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SCREEN STYLE / BETTY GOODWIN

Earning Their Stripes

March 16, 1994|BETTY GOODWIN

The Movie: "The Hudsucker Proxy"

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The Setup: Seeking to gain control of the company by putting an idiot in the president's office, Hudsucker Industries honcho Sidney J. Mussburger (Paul Newman) nabs mail-room nerd Norville Barnes (Tim Robbins). Newspaper reporter Amy Archer (Jennifer Jason Leigh, pictured with Robbins) wants the story. The film is directed by Joel Coen and written with his brother Ethan (who also produced) and Sam Raimi.

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The Costume Designer: Richard Hornung, whose credits include "This Boy's Life," "Miller's Crossing," "Raising Arizona," "The Grifters" and "Sleeping With the Enemy." He received an Academy Award nomination for the Coen brothers' "Barton Fink," and could receive another for "Proxy" next year.

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The Look: High-styled and wacky, precisely constructed with fashion sight gags. Costume history buffs will surely frown at the loose approach to late-'50s fashion. The battle for Hudsucker's control is set in 1958 and '59, but Hornung "really did 1952"--and earlier, he said. "Otherwise, it would look like 'How to Succeed in Business Without Really Trying.' " In fact, early-'50s lines--fat lapels for men, skinny skirts for women--just look funnier.

No character has been overlooked. Working with a gray-navy-silver-brown palette that lends the film a black-and-white quality, Hornung dresses Hudsucker's vast, all-male board of directors in suits of varying shades of dull. Some sort of bow is affixed to all of the frightening-looking company secretaries. "It was my idea of woman, totally pre-liberation, as something to be opened," explains the designer.

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Hit: The use of stripes to indicate status. The higher one's position, the wider the suit's pin-stripes. By the time Robbins' Norville Barnes is president, he's wearing chalk stripes. For graphic punch, neckties are also striped.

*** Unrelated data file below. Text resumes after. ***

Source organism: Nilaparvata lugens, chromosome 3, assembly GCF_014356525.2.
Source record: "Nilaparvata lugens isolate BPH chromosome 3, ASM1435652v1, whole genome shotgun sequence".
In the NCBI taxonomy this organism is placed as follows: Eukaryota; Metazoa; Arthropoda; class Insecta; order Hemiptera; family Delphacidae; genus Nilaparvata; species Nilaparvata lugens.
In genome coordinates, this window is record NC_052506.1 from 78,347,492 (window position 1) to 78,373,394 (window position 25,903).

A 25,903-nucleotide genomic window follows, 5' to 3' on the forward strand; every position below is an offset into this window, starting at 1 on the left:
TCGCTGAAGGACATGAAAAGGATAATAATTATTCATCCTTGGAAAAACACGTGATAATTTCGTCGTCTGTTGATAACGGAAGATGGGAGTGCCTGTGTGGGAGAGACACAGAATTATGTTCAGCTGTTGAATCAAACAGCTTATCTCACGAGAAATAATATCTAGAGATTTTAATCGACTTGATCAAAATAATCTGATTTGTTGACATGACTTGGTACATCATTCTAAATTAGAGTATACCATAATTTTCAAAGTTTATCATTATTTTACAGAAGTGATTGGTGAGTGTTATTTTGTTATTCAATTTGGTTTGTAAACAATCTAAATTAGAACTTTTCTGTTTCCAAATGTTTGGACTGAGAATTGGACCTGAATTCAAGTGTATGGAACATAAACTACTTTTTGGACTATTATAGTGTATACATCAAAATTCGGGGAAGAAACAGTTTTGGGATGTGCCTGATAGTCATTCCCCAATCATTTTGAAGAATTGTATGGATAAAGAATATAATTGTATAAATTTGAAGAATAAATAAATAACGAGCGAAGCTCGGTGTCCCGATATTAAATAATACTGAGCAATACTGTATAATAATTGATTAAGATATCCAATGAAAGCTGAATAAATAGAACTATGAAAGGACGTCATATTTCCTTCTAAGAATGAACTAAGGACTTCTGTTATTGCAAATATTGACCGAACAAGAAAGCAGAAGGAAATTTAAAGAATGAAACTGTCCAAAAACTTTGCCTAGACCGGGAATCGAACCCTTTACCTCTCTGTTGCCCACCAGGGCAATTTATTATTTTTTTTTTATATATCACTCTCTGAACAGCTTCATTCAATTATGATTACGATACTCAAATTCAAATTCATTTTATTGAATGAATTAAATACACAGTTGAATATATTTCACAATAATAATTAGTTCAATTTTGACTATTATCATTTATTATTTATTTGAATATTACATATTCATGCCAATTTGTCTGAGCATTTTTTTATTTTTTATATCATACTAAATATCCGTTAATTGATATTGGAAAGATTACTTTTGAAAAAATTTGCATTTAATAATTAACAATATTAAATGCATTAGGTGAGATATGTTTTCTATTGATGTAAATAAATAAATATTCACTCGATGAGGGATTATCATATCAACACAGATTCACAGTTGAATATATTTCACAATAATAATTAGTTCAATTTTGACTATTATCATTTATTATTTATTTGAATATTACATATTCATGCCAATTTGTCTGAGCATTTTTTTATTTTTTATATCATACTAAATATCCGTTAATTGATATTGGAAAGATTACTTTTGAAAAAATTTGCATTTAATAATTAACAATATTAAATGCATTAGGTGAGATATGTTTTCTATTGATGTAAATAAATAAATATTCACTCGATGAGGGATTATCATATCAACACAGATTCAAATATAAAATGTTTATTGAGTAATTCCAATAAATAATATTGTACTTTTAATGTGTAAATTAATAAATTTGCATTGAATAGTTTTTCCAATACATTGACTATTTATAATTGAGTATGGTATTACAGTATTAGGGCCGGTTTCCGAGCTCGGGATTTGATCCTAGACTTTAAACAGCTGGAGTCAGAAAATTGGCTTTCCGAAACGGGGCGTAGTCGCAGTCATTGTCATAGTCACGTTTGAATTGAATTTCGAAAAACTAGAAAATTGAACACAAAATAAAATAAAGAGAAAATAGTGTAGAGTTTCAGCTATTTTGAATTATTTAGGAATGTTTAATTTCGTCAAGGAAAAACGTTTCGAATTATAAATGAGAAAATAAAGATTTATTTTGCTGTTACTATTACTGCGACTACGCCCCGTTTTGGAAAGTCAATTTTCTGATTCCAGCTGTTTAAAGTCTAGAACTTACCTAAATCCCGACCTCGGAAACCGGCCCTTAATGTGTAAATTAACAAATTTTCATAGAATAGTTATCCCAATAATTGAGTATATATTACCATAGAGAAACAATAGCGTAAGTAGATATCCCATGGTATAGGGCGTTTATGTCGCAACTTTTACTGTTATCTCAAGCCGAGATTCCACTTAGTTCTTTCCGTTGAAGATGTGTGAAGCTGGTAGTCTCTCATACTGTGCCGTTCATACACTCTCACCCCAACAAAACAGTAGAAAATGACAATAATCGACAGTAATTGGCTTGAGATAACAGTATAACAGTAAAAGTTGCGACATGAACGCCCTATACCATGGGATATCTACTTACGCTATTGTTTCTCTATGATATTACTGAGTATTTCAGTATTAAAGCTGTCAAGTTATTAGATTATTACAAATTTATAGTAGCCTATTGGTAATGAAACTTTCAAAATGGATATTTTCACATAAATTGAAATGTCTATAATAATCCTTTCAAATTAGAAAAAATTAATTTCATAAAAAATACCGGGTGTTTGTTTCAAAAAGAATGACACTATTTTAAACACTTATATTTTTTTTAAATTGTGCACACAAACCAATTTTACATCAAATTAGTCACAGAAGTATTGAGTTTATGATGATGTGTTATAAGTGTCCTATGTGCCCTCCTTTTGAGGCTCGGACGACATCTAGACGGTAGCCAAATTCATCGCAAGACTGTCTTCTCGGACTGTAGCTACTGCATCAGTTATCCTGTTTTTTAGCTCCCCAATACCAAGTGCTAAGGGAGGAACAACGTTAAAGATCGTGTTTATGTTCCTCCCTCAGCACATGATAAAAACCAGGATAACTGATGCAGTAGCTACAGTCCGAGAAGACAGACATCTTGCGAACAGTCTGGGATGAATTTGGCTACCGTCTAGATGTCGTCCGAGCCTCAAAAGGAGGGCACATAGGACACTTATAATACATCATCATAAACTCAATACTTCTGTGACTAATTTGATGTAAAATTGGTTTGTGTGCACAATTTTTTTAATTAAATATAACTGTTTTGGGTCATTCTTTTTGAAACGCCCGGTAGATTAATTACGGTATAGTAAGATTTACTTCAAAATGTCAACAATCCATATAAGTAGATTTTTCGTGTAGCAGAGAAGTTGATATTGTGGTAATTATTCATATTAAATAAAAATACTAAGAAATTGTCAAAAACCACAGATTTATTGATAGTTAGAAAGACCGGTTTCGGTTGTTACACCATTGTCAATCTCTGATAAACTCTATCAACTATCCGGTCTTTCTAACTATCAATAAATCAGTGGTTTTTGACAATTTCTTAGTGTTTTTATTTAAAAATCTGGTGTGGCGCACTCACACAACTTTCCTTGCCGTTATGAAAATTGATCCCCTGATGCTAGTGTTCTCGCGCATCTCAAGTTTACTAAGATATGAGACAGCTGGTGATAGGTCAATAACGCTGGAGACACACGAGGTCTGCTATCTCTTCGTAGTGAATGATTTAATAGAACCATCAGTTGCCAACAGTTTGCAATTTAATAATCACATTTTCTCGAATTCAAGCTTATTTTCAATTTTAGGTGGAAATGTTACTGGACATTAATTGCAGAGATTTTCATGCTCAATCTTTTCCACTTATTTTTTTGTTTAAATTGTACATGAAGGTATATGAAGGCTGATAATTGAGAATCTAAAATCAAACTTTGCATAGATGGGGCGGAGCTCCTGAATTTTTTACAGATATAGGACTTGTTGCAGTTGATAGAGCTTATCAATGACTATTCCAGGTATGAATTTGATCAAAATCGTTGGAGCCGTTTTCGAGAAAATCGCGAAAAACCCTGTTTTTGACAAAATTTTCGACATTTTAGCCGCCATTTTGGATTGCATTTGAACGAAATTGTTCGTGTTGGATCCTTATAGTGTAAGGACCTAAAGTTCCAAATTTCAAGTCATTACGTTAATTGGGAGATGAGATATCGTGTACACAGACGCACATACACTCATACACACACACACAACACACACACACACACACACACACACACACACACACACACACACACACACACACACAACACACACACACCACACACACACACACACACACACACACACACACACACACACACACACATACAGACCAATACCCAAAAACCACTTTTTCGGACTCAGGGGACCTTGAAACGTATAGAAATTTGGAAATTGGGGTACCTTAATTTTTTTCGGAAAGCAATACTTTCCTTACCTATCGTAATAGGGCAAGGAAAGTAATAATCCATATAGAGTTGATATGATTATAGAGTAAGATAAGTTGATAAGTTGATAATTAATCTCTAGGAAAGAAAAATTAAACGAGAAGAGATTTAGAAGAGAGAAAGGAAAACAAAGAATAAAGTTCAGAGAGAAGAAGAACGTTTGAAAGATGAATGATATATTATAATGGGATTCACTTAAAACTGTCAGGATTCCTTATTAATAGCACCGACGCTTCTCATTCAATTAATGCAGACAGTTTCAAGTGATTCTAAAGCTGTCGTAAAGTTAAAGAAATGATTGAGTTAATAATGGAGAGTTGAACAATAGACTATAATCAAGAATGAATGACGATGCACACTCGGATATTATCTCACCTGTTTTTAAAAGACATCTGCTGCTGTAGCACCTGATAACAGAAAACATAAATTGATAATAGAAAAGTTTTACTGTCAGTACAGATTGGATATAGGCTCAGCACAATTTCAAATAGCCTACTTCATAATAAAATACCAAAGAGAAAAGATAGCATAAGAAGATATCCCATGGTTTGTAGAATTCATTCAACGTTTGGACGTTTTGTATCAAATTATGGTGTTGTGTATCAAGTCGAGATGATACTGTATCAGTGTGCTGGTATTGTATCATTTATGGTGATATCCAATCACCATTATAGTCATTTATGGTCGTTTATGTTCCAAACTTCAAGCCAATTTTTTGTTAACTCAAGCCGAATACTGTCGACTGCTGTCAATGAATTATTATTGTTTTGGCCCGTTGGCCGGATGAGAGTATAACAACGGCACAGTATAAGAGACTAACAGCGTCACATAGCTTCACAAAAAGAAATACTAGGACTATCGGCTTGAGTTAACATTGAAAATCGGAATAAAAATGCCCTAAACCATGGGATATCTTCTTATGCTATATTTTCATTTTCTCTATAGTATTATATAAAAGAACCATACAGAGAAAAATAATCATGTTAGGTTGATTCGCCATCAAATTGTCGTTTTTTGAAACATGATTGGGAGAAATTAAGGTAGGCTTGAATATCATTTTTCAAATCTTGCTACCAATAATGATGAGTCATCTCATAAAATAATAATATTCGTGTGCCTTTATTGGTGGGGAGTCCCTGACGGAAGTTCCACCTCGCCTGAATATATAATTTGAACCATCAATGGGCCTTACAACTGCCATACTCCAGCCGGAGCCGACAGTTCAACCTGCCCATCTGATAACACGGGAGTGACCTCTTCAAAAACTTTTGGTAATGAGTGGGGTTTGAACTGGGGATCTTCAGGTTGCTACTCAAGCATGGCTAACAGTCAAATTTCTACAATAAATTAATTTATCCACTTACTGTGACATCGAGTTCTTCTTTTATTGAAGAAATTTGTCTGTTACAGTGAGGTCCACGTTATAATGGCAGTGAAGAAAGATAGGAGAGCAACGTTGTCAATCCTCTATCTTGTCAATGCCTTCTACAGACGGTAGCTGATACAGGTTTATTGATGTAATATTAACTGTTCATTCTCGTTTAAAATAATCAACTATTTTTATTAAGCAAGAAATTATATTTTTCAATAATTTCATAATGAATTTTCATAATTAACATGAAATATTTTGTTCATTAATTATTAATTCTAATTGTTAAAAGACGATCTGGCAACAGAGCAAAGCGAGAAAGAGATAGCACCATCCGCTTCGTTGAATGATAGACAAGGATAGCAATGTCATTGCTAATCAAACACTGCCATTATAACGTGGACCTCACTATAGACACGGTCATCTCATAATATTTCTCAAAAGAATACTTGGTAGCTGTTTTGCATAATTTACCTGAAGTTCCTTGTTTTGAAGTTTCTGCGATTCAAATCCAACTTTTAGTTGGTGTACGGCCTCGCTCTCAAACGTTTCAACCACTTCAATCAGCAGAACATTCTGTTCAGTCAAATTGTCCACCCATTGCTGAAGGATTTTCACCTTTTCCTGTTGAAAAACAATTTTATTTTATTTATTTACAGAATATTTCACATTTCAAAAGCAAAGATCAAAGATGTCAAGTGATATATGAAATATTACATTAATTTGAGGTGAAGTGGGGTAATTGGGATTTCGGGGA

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Trivia: Amy Archer's divine pinched-waist suits and dresses--in the Barbara Stanwyck-Katharine Hepburn mode--are enhanced by an "all-in-one," a combination bra and mid-thigh corset popular from the '20s through the '40s.

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Inspiration: The movie "The Big Clock" and Esquire and Vogue magazines dating from 1948 to 1952. Also, for Amy Archer, Irving Penn's photos of Jean Patchett, and a chevron-striped suit worn by Rosalind Russell in "His Girl Friday."

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Quoted: "It's a very designed movie. The only color is the Hula Hoops," Hornung says.

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Sources: Barnes' and Mussburger's suits were custom-made at Vincent Costumes in New York. Their neckties are from Hornung's personal collection of about 1,500 period ties. Amy Archer's wardrobe was custom-made by Dale Wibben, including undergarments, in Los Angeles.

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